Concentration IV: Why Bother?

by Michael W. Taft

In the last three articles, I wrote about concentration as an iterative process, the activity of listening, and the skill of breaking things down into smaller, manageable pieces. In other articles we also looked at how multitasking is multi-failing, and ways to reduce distraction. At this point you probably get the idea, but you may still have one nagging question: why bother? What’s in it for me? Why should I make the effort to concentrate?

Simply put, there is nothing your brain can do that it can’t do better with increased concentration. Concentration is like a gear train that applies the horsepower of the brain to the task at hand. Conversely, if you can’t concentrate it’s difficult to use what brain power you possess. Concentration is to the mind as muscle strength is to the body. Without it, you can’t do anything. The more of it you have, the more possibilities open up for you in every aspect of life.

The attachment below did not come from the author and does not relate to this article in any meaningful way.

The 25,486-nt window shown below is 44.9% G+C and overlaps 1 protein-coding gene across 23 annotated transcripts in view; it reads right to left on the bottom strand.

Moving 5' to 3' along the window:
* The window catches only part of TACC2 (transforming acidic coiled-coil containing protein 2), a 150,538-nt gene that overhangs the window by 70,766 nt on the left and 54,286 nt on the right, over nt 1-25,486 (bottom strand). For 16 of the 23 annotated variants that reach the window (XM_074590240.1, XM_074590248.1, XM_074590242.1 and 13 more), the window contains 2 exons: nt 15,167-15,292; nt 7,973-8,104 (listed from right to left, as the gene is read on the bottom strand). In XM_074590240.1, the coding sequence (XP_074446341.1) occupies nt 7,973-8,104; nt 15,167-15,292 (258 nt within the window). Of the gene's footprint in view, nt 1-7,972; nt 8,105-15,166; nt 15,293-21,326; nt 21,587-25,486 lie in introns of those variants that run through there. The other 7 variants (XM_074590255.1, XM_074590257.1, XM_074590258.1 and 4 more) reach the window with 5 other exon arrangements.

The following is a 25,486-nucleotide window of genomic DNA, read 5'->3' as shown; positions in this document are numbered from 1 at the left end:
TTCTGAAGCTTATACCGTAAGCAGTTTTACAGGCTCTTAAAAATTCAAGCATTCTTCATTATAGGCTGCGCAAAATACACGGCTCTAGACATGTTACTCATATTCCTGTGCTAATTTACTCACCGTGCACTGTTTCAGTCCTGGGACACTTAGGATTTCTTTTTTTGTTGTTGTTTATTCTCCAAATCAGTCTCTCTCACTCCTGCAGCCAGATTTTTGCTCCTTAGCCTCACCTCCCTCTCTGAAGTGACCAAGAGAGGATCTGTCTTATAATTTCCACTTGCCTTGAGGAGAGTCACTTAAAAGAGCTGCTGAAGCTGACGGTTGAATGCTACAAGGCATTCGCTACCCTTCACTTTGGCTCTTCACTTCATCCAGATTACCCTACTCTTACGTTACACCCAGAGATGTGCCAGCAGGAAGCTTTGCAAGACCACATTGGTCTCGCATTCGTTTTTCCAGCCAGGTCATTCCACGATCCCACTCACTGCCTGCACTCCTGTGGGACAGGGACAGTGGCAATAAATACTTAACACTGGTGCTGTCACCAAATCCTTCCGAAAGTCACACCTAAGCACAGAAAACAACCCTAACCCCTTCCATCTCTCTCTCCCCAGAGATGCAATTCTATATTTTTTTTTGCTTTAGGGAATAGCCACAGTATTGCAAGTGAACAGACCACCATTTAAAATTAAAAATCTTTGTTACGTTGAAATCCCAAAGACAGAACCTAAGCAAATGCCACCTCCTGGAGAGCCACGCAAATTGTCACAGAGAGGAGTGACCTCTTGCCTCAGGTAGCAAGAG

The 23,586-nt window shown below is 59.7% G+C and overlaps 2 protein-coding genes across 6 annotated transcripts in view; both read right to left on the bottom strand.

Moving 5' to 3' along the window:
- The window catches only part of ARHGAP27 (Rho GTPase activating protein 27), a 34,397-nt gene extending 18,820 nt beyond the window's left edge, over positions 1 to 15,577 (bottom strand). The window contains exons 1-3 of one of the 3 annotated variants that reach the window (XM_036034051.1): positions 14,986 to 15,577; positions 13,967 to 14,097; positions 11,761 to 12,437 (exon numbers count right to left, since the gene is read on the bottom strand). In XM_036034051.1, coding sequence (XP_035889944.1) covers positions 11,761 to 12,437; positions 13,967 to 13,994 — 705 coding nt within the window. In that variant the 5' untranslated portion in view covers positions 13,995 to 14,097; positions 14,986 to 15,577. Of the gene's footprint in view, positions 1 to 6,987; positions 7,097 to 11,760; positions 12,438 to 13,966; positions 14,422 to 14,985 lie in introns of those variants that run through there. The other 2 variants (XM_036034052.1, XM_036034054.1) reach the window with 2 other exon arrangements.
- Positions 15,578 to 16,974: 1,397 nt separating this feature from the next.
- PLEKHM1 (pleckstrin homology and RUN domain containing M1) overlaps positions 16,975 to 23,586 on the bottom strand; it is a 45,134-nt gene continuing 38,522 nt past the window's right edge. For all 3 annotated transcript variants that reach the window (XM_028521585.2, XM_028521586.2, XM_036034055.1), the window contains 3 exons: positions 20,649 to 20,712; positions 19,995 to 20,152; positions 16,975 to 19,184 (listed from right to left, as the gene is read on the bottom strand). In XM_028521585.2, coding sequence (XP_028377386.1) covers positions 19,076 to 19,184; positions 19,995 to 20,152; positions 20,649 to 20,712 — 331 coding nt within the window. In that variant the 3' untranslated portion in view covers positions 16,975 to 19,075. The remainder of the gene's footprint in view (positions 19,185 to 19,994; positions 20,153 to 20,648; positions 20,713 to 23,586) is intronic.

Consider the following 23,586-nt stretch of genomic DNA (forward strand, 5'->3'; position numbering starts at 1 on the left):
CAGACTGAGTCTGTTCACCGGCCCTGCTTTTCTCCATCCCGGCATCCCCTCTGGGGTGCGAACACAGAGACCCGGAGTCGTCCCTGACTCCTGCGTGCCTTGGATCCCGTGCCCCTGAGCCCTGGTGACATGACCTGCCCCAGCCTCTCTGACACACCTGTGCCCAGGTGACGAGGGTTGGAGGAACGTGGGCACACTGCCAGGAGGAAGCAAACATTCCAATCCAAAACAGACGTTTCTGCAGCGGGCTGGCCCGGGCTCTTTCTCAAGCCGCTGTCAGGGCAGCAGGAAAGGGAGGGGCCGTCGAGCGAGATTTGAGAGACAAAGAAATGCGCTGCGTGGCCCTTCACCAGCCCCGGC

Being able to concentrate is fundamental to being able to think. And thinking is at the root of virtually all human endeavor. If reading a book is pleasurable, then reading a book with twice the concentration is much more pleasurable. And this goes for other things, too.

The more you can concentrate on something, the more you can enjoy it. Being distracted makes it harder to enjoy anything very much. It’s like drilling for water by making a thousand one-foot-deep holes. You never get to quench your thirst because you never actually get down to the water. But drill a single thousand-foot-deep hole and you will hit an aquifer. Then you can drink sweet water to your heart’s content.

That is why concentration is such a powerful, pleasurable thing. Once you get just a tiny taste of the enhanced pleasure of high concentration, a positive feedback loop is established and you will immediately get hungry for more.

And although people don’t talk about it much, it is possible to cultivate concentration like any other skill. It is exactly like learning math or lifting weights. It is a skill that you can acquire through practice. The more you practice it, the greater your ability becomes. Here is a short list of the benefits of increased concentration power: